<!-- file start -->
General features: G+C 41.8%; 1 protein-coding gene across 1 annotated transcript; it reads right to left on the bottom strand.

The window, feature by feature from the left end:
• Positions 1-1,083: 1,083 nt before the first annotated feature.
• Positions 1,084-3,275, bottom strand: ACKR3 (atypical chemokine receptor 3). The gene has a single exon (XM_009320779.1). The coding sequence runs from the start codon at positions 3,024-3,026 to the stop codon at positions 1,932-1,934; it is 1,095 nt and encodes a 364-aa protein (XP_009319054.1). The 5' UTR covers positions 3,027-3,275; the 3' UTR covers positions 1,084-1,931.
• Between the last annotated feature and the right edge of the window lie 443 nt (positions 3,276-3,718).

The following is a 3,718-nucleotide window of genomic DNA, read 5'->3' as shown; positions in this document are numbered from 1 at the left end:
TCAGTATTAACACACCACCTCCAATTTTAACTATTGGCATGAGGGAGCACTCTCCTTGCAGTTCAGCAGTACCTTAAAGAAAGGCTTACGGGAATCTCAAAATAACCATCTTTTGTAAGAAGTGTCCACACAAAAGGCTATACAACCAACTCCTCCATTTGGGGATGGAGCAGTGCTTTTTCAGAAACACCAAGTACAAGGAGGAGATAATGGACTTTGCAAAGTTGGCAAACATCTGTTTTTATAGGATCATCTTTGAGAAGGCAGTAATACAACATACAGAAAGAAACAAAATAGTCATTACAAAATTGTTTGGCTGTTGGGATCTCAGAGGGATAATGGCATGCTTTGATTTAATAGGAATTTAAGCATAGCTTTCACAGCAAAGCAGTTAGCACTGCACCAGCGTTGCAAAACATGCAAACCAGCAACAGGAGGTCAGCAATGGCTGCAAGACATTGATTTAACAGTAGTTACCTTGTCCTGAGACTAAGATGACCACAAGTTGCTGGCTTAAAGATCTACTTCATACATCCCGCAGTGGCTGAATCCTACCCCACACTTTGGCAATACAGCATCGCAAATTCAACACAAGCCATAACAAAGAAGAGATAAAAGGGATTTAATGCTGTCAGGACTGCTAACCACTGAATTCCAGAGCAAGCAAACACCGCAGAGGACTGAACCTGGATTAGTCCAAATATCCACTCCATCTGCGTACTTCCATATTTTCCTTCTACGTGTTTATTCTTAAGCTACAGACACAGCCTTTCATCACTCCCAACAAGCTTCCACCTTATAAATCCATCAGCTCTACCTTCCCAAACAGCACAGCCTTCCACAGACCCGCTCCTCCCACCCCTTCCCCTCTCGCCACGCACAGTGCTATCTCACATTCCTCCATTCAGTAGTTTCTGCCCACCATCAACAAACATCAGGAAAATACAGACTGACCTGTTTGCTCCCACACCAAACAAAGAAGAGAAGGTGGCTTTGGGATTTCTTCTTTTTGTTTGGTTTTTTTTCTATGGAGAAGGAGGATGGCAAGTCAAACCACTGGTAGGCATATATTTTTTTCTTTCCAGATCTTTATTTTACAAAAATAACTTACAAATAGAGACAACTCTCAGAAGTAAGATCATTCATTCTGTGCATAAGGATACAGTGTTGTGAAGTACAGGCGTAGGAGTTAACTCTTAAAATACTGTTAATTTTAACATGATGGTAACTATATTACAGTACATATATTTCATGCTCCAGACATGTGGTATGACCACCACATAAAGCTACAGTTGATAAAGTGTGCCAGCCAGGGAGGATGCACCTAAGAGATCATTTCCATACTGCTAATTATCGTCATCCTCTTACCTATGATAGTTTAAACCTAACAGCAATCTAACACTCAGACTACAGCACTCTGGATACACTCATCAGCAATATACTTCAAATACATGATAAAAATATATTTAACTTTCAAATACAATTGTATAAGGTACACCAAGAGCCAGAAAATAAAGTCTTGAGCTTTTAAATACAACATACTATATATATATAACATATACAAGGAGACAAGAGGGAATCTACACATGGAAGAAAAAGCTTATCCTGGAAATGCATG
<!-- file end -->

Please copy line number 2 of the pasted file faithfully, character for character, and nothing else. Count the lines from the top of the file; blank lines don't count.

The window, feature by feature from the left end: